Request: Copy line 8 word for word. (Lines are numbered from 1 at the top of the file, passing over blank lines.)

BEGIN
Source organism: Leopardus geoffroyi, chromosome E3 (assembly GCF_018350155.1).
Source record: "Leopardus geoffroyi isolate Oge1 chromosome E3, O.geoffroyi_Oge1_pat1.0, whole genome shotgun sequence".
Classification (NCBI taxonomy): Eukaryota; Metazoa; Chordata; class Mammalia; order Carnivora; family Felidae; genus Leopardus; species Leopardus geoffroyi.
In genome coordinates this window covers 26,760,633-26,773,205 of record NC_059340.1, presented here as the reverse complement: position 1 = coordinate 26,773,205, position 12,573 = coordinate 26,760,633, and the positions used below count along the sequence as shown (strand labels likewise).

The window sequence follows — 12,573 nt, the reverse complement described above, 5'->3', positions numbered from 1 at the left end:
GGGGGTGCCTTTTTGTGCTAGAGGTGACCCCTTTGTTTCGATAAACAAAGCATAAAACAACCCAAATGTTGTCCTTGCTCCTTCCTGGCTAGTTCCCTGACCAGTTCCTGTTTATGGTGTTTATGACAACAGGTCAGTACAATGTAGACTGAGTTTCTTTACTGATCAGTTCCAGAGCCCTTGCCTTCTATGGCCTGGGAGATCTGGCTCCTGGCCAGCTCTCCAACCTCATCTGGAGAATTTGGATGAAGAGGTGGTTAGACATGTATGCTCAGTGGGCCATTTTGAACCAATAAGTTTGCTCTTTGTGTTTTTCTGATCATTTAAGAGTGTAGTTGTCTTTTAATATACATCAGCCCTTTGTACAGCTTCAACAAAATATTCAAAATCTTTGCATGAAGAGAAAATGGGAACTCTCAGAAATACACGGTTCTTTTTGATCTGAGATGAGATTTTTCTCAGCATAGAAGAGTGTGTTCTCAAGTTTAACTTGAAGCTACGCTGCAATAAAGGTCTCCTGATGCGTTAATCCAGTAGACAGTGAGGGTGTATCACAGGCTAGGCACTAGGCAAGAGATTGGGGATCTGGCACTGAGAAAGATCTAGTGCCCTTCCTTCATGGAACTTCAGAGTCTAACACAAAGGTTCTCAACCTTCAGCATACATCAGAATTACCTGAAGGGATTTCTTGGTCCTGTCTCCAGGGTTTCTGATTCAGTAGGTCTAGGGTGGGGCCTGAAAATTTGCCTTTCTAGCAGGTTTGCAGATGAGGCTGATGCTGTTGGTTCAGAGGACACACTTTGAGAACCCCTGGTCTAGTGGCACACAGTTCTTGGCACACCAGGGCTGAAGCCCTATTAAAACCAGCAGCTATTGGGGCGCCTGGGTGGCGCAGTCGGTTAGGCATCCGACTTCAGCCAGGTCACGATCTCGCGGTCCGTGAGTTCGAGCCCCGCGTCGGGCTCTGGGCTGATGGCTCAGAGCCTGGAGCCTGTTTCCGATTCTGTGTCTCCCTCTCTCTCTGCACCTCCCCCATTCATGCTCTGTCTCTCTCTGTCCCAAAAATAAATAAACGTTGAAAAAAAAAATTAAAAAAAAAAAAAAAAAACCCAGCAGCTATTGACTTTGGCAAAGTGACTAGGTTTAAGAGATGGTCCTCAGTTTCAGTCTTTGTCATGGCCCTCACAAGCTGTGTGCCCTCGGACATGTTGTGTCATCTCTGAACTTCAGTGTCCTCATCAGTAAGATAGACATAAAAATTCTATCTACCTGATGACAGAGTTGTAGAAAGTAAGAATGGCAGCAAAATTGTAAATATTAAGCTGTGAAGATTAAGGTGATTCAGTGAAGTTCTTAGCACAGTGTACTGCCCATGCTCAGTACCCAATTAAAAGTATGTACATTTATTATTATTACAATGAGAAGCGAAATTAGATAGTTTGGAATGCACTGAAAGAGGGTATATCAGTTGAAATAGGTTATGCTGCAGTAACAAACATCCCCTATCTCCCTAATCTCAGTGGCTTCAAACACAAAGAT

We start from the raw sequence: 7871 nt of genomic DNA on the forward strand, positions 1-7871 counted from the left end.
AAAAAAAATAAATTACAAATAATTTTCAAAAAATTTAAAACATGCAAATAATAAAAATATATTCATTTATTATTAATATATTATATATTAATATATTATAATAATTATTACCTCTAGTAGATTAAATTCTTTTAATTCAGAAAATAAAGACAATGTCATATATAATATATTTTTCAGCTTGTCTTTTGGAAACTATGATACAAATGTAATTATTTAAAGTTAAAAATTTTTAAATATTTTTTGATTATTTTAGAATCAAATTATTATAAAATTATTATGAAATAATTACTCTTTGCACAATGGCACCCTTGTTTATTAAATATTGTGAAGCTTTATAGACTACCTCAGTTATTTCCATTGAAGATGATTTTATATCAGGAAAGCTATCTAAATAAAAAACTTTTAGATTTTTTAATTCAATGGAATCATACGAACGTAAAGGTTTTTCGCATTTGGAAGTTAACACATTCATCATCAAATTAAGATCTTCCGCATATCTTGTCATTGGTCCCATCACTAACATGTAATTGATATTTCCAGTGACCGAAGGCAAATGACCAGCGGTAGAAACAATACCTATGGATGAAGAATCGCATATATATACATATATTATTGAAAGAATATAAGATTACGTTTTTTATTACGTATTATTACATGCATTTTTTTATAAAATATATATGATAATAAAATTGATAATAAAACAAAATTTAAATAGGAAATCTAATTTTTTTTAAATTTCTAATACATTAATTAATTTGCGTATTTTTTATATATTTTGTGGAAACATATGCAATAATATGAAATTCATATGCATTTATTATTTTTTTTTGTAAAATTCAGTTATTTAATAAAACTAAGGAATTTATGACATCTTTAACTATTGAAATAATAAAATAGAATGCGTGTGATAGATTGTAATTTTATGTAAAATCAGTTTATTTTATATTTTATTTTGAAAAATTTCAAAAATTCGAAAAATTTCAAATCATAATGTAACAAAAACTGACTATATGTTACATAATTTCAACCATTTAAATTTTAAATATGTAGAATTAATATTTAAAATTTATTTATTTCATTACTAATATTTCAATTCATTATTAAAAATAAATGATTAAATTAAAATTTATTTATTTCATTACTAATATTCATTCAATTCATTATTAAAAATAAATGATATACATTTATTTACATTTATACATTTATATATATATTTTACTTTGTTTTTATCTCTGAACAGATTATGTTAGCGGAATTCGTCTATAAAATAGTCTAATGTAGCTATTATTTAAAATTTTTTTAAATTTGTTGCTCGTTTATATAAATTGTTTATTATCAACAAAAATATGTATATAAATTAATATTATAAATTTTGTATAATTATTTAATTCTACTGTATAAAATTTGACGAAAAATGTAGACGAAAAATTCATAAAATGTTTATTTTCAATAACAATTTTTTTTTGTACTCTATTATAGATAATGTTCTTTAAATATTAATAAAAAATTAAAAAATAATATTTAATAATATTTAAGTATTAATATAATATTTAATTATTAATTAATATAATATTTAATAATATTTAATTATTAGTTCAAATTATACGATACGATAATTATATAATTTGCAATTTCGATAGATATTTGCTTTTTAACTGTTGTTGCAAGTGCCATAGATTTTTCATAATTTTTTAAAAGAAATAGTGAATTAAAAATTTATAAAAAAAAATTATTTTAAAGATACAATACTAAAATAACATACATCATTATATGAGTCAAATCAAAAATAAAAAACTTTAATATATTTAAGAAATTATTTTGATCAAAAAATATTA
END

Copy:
AAAAAAAATAAATTACAAATAATTTTCAAAAAATTTAAAACATGCAAATAATAAAAATATATTCATTTATTATTAATATATTATATATTAATATATTATAATAATTATTACCTCTAGTAGATTAAATTCTTTTAATTCAGAAAATAAAGACAATGTCATATATAATATATTTTTCAGCTTGTCTTTTGGAAACTATGATACAAATGTAATTATTTAAAGTTAAAAATTTTTAAATATTTTTTGATTATTTTAGAATCAAATTATTATAAAATTATTATGAAATAATTACTCTTTGCACAATGGCACCCTTGTTTATTAAATATTGTGAAGCTTTATAGACTACCTCAGTTATTTCCATTGAAGATGATTTTATATCAGGAAAGCTATCTAAATAAAAAACTTTTAGATTTTTTAATTCAATGGAATCATACGAACGTAAAGGTTTTTCGCATTTGGAAGTTAACACATTCATCATCAAATTAAGATCTTCCGCATATCTTGTCATTGGTCCCATCACTAACATGTAATTGATATTTCCAGTGACCGAAGGCAAATGACCAGCGGTAGAAACAATACCTATGGATGAAGAATCGCATATATATACATATATTATTGAAAGAATATAAGATTACGTTTTTTATTACGTATTATTACATGCATTTTTTTATAAAATATATATGATAATAAAATTGATAATAAAACAAAATTTAAATAGGAAATCTAATTTTTTTTAAATTTCTAATACATTAATTAATTTGCGTATTTTTTATATATTTTGTGGAAACATATGCAATAATATGAAATTCATATGCATTTATTATTTTTTTTTGTAAAATTCAGTTATTTAATAAAACTAAGGAATTTATGACATCTTTAACTATTGAAATAATAAAATAGAATGCGTGTGATAGATTGTAATTTTATGTAAAATCAGTTTATTTTATATTTTATTTTGAAAAATTTCAAAAATTCGAAAAATTTCAAATCATAATGTAACAAAAACTGACTATATGTTACATAATTTCAACCATTTAAATTTTAAATATGTAGAATTAATATTTAAAATTTATTTATTTCATTACTAATATTTCAATTCATTATTAAAAATAAATGATTAAATTAAAATTTATTTATTTCATTACTAATATTCATTCAATTCATTATTAAAAATAAATGATATACATTTATTTACATTTATACATTTATATATATATTTTACTTTGTTTTTATCTCTGAACAGATTATGTTAGCGGAATTCGTCTATAAAATAGTCTAATGTAGCTATTATTTAAAATTTTTTTAAATTTGTTGCTCGTTTATATAAATTGTTTATTATCAACAAAAATATGTATATAAATTAATATTATAAATTTTGTATAATTATTTAATTCTACTGTATAAAATTTGACGAAAAATGTAGACGAAAAATTCATAAAATGTTTATTTTCAATAACAATTTTTTTTTGTACTCTATTATAGATAATGTTCTTTAAATATTAATAAAAAATTAAAAAATAATATTTAATAATATTTAAGTATTAATATAATATTTAATTATTAATTAATATAATATTTAATAATATTTAATTATTAGTTCAAATTATACGATACGATAATTATATAATTTGCAATTTCGATAGATATTTGCTTTTTAACTGTTGTTGCAAGTGCCATAGATTTTTCATAATTTTTTAAAAGAAATAGTGAATTAAAAATTTATAAAAAAAAATTATTTTAAAGATACAATACTAAAATAACATACATCATTATATGAGTCAAATCAAAAATAAAAAACTTTAATATATTTAAGAAATTATTTTGATCAAAAAATATTA